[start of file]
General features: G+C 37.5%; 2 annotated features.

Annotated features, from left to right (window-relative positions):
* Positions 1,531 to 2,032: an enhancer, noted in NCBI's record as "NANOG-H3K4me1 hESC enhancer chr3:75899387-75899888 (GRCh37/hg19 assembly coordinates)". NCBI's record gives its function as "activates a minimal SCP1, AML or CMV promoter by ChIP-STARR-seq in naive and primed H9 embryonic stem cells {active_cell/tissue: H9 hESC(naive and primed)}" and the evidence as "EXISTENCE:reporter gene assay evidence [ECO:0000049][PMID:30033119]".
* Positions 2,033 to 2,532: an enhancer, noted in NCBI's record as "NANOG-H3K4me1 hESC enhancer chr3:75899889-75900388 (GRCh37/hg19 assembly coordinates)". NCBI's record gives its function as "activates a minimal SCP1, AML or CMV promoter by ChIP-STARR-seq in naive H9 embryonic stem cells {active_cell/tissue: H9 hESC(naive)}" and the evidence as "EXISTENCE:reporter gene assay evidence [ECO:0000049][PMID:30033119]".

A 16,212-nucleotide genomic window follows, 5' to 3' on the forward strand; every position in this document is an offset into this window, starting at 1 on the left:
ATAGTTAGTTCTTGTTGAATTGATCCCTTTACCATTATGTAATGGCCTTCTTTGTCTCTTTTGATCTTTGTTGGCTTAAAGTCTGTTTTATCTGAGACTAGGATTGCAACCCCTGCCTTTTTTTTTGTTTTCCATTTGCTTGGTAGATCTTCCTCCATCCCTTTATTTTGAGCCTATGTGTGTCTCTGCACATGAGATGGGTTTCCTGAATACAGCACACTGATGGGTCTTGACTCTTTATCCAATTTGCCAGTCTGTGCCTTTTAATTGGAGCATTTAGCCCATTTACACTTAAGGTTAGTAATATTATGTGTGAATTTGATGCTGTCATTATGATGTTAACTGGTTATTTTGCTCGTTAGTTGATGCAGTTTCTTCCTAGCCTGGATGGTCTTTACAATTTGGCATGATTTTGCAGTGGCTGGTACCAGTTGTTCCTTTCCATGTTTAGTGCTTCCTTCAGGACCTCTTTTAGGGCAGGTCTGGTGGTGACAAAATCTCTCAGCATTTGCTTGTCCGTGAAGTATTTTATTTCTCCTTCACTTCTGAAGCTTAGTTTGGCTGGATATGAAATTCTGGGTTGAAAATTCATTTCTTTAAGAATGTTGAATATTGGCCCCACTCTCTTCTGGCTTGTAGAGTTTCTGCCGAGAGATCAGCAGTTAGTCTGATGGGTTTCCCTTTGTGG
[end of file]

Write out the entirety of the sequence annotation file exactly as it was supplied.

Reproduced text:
General features: G+C 37.5%; 2 annotated features.

Annotated features, from left to right (window-relative positions):
* Positions 1,531 to 2,032: an enhancer, noted in NCBI's record as "NANOG-H3K4me1 hESC enhancer chr3:75899387-75899888 (GRCh37/hg19 assembly coordinates)". NCBI's record gives its function as "activates a minimal SCP1, AML or CMV promoter by ChIP-STARR-seq in naive and primed H9 embryonic stem cells {active_cell/tissue: H9 hESC(naive and primed)}" and the evidence as "EXISTENCE:reporter gene assay evidence [ECO:0000049][PMID:30033119]".
* Positions 2,033 to 2,532: an enhancer, noted in NCBI's record as "NANOG-H3K4me1 hESC enhancer chr3:75899889-75900388 (GRCh37/hg19 assembly coordinates)". NCBI's record gives its function as "activates a minimal SCP1, AML or CMV promoter by ChIP-STARR-seq in naive H9 embryonic stem cells {active_cell/tissue: H9 hESC(naive)}" and the evidence as "EXISTENCE:reporter gene assay evidence [ECO:0000049][PMID:30033119]".

A 16,212-nucleotide genomic window follows, 5' to 3' on the forward strand; every position in this document is an offset into this window, starting at 1 on the left:
ATAGTTAGTTCTTGTTGAATTGATCCCTTTACCATTATGTAATGGCCTTCTTTGTCTCTTTTGATCTTTGTTGGCTTAAAGTCTGTTTTATCTGAGACTAGGATTGCAACCCCTGCCTTTTTTTTTGTTTTCCATTTGCTTGGTAGATCTTCCTCCATCCCTTTATTTTGAGCCTATGTGTGTCTCTGCACATGAGATGGGTTTCCTGAATACAGCACACTGATGGGTCTTGACTCTTTATCCAATTTGCCAGTCTGTGCCTTTTAATTGGAGCATTTAGCCCATTTACACTTAAGGTTAGTAATATTATGTGTGAATTTGATGCTGTCATTATGATGTTAACTGGTTATTTTGCTCGTTAGTTGATGCAGTTTCTTCCTAGCCTGGATGGTCTTTACAATTTGGCATGATTTTGCAGTGGCTGGTACCAGTTGTTCCTTTCCATGTTTAGTGCTTCCTTCAGGACCTCTTTTAGGGCAGGTCTGGTGGTGACAAAATCTCTCAGCATTTGCTTGTCCGTGAAGTATTTTATTTCTCCTTCACTTCTGAAGCTTAGTTTGGCTGGATATGAAATTCTGGGTTGAAAATTCATTTCTTTAAGAATGTTGAATATTGGCCCCACTCTCTTCTGGCTTGTAGAGTTTCTGCCGAGAGATCAGCAGTTAGTCTGATGGGTTTCCCTTTGTGG